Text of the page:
Of Steel, Metal Birds And More

Scenes from a picnic The author’s parents (left) with the Tatas and their dog Pinocchio

The Tata sky is a limitless firmament, and its gods a generation of Parsi gentlemen like no other

Telling the story of the Tatas, both the Indian business empire that now looms so large in Britain and the remarkable family which built it, has taken me back to my own childhood roots. I entered the Tata story in July 1948 as an eight-month-old infant on Air India’s first flight to London. I was accompanying my parents and the legendary Tata chairman, JRD or Jeh, who was the foun­der-chairman of this new airline and a passionate aviator himself. As I grew older, some of my earliest memories are of sitting on Uncle Jeh’s knee, while he cheerfully mended my broken cuckoo clock in his private repair shed in his back garden.

Those were the days when Bombay, as it then was, still had gracious mansions and bungalows with lush, tropical gardens, full of flowers, birds and, yes, even king cobras. My father worked for the Tata Group for a decade as chief of staff to JRD Tata and head of public relations. My parents and the Tatas were also close personal friends. Mother, a keen golfer like JRD, regularly made up a foursome with him at the nea­rby, ex-colonial Willingdon Club, its 18-hole golf course an oasis of beautifully landscaped greenery in the heart of Bombay. We lived on a hilltop round the corner from the Tatas, and I spent much of my weekends with them, playing with their beloved dog Pinocchio and watched over by their majestic Pathan butler, Ahmad Shah.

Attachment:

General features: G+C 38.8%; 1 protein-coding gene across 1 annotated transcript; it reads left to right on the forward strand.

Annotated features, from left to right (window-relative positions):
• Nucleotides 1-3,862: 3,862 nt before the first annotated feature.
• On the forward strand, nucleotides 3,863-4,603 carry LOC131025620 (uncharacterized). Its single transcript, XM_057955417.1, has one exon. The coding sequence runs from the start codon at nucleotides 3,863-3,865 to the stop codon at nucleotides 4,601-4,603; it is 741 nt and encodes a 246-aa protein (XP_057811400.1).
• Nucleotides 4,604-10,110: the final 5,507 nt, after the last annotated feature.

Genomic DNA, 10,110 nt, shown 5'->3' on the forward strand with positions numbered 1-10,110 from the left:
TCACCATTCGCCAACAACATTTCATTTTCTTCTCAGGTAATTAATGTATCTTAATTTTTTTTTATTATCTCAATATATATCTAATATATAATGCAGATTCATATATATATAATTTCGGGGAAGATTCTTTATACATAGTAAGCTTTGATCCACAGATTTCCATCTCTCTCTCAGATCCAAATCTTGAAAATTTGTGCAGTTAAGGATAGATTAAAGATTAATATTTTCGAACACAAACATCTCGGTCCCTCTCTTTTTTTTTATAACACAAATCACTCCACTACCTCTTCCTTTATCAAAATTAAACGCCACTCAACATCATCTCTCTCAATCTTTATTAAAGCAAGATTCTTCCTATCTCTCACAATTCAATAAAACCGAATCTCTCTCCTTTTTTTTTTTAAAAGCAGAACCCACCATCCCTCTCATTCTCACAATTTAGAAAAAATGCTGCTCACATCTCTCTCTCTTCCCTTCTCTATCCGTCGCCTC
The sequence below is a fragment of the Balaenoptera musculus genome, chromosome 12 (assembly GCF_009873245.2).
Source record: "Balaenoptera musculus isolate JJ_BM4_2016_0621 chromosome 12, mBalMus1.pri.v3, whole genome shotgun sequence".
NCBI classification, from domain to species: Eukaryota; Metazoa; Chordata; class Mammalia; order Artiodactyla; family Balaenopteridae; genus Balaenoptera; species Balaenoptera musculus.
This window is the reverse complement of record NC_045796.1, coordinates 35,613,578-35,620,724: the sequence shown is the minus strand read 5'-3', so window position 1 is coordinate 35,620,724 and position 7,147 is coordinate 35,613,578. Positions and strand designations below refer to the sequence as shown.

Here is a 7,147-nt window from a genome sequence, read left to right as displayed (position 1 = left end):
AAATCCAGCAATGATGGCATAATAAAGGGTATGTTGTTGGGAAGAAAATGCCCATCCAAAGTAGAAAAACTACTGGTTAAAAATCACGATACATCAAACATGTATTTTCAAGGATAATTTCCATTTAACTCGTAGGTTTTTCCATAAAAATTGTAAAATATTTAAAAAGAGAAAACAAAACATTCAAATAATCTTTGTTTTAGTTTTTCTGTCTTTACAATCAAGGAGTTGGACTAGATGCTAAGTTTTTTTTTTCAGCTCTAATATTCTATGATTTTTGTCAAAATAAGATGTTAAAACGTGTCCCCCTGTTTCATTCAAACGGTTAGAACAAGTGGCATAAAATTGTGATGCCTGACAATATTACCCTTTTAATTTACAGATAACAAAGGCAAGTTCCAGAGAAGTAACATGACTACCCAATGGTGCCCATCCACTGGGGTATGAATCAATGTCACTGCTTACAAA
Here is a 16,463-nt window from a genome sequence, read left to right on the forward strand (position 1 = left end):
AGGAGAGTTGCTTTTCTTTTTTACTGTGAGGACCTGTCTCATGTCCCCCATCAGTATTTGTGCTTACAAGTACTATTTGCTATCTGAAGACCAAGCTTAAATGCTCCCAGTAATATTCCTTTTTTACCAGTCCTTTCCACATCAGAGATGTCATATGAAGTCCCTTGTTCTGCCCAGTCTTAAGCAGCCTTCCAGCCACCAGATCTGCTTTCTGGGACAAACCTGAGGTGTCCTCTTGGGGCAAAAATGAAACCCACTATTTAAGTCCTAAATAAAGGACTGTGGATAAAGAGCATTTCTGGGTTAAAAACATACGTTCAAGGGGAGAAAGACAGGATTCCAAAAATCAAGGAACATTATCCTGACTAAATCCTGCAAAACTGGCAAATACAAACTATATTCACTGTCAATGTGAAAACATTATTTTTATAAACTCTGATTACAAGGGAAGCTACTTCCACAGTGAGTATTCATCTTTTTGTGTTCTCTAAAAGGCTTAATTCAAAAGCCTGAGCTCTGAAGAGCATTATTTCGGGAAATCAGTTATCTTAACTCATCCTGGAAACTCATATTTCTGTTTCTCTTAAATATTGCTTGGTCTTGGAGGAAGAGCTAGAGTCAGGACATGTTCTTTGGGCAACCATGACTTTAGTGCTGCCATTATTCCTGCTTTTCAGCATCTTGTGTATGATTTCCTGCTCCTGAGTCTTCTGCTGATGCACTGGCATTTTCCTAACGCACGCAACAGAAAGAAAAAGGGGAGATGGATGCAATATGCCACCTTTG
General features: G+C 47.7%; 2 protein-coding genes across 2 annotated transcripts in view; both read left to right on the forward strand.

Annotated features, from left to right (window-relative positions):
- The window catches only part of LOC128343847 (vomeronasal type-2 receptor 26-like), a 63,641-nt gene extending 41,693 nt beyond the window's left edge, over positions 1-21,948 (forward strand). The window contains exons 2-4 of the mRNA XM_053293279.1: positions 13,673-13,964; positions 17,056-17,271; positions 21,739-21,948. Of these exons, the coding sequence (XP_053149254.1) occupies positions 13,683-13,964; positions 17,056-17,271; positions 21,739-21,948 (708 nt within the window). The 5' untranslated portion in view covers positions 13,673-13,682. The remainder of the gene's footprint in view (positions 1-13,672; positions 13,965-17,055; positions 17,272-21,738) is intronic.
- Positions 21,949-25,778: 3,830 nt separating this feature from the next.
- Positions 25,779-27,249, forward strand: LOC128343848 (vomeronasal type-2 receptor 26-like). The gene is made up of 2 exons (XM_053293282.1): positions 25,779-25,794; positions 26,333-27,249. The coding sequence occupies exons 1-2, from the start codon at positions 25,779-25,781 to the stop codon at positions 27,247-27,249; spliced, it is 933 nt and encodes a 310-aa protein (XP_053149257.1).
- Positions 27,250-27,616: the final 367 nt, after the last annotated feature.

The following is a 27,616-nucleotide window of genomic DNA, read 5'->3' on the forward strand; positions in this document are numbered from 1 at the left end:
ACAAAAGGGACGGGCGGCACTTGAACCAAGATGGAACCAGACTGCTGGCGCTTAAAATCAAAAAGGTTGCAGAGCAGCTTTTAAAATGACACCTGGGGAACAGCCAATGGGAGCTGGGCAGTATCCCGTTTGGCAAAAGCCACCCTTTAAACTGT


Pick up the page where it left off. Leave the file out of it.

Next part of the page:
We saw less of each other as the years went by. My father left Tata in 1958 to launch a major new political party, Swatantra, with a radical free market agenda strongly opposed to the prevailing socialism of the Nehru government. JRD sympathised with the new party and insisted on making company donations to it, in defiance of Prime Minister Nehru’s angry objections. My parents and the Tatas remained close friends; Father and Uncle Jeh had a regular weekly lunch date till the latter died in 1993.

One reason for my own closeness to Uncle Jeh and his half-English wife Thelly (Thelma) was that they were childless, and I became a much-loved, adopted nephew. The Tatas by then had a reputation for being one of the most infertile families in a community already renowned for its tiny and dwindling numbers. Like me, they came from India’s smallest minority, the Parsis, 10th century migrants from Persia and followers of the world’s oldest monotheistic religion, Zoroastrianism. The Parsis fled Islamic persecution after the Arab conquest of Persia and were welcomed in India. They were among the first Indians to westernise under the Raj and soon became leaders in business and the professions. Numbering only about 1,00,000 at its peak, today the community has shrunk to around 40,000.

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